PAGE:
Mach 1 for Millionaires

Briefcase-toting suits who travel in bizjets-those will be the next pioneers in supersonic flight.

A Supersonic Laminar Flow Control model of the F-16XL takes a trip through the wind tunnel at NASA's Langley Research Center in Virginia. (NASA Langley Research Center)
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Sidebar: The Used Airliner King

Forty years before he bought Gulfstream, Allen Paulson had been working as a hotel janitor in Clinton, Iowa, when he won a $100 bingo game. He used the proceeds to buy a bus ticket to California where he was befriended by a barnstormer named Tex Rankin, who cultivated Paulson's interest in aviation. Paulson enrolled in an airline mechanic training program and was hired for 30 cents an hour at TWA.

After service in the Army Air Forces he rejoined TWA as a flight engineer aboard Lockheed Constellations and started a side business selling aircraft engine modifications. By 1951, Paulson's California Airmotive had become a full-time career and he shifted his focus to buying used airliners and converting them to cargo haulers. In 1967, Paulson founded another company, American Jet Industries, to convert old piston airliners into jetprops. During the 1960s Paulson bought and sold 300 airliners including Constellations, DC-3s, DC-7s, and Electras. In one transaction he snapped up Eastern Airline's entire remaining fleet of 42 piston aircraft. By 1969 Paulson's annual revenues topped $14 million and Newsweek proclaimed him the “used airliner king.”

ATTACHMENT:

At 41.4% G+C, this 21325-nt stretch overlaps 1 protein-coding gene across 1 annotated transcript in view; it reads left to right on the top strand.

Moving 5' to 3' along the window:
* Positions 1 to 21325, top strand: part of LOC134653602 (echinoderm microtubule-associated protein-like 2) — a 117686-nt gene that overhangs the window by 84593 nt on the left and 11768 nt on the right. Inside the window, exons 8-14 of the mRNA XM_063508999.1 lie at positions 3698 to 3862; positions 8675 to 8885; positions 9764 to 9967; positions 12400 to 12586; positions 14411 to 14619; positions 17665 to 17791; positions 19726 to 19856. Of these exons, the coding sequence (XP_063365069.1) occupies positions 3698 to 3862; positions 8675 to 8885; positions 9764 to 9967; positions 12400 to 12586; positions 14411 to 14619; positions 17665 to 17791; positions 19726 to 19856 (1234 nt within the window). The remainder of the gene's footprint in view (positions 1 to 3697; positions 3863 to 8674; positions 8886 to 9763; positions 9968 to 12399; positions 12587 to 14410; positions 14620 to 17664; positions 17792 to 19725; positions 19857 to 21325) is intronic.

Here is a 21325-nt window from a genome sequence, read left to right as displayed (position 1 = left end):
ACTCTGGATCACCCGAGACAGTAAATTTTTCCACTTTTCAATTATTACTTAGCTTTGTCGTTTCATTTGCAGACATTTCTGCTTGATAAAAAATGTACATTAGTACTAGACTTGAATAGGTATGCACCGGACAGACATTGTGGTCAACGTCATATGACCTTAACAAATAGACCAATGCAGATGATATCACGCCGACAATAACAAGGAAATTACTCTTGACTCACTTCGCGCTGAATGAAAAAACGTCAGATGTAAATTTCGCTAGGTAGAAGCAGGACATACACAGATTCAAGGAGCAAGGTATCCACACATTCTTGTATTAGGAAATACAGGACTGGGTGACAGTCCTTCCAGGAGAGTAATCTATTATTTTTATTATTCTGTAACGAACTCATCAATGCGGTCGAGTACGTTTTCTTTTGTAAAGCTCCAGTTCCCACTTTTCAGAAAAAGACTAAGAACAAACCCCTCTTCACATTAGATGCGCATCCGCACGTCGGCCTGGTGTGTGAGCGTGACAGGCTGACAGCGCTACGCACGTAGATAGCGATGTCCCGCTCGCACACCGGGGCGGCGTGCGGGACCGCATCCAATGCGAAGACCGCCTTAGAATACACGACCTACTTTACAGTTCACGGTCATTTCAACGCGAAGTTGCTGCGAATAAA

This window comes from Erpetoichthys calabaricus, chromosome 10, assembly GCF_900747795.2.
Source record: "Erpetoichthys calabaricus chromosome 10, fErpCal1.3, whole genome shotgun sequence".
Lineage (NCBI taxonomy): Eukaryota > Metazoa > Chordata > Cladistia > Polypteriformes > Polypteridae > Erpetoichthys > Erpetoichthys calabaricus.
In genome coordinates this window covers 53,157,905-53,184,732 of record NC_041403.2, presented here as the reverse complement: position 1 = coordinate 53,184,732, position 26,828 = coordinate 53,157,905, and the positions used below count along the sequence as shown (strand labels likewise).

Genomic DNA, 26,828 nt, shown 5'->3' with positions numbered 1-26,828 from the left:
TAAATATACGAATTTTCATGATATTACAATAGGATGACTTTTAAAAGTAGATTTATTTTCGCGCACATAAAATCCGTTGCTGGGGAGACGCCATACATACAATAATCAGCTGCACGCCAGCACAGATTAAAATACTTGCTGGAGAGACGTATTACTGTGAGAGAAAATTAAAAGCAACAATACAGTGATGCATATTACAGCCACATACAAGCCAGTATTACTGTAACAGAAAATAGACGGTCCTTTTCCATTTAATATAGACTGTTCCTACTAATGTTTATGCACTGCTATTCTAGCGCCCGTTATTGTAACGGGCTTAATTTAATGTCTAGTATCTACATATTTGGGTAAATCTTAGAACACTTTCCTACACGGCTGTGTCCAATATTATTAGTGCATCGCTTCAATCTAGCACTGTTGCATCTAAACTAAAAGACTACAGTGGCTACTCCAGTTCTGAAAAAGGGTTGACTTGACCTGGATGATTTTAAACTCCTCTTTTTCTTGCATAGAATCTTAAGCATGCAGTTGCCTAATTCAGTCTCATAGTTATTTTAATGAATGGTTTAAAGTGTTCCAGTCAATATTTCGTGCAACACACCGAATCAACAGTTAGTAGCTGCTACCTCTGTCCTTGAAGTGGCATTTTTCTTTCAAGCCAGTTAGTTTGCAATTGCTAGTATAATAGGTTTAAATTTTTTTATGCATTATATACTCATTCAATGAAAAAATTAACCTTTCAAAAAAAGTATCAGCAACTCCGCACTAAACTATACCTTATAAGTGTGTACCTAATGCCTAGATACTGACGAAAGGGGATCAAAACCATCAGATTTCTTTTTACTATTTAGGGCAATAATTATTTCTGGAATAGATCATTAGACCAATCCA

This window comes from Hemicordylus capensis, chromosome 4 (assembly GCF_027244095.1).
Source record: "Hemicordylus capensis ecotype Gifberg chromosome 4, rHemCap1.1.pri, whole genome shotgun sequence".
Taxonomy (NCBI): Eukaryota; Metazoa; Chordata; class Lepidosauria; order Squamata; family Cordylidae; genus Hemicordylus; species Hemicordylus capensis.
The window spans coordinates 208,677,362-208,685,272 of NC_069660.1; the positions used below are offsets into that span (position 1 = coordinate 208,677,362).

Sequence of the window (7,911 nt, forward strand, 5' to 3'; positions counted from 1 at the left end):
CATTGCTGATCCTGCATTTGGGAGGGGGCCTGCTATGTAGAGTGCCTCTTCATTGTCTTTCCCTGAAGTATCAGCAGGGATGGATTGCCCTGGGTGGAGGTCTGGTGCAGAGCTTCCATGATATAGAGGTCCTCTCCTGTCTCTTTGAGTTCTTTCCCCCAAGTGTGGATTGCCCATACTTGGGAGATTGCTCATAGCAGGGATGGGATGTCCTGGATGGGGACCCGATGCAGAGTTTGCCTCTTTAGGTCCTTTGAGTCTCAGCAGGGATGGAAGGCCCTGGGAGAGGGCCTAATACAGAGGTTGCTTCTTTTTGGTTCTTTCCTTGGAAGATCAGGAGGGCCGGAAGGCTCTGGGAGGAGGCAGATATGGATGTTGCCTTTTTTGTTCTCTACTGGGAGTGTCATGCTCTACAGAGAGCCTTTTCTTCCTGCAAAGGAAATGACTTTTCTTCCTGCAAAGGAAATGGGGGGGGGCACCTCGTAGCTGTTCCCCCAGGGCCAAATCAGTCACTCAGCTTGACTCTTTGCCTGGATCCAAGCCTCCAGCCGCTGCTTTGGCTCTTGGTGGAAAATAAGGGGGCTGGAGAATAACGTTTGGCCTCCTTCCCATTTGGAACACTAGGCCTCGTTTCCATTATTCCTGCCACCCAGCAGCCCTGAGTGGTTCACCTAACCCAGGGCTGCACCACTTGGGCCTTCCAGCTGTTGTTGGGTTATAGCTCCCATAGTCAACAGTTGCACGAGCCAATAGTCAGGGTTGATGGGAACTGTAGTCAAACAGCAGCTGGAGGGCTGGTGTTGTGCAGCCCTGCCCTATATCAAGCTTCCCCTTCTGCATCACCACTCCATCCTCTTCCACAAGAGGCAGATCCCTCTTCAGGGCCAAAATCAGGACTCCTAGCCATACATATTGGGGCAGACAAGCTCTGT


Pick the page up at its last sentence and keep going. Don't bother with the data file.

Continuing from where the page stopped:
“At one time he had more airplanes than a major airline,” remembers son Michael Paulson.

Allen Paulson died in July 2000. Just a year later, Michael, himself a veteran of the bizjet industry, formed SAI and hired Lockheed to conduct SSBJ feasibility and design studies.


Sidebar: The Challenger

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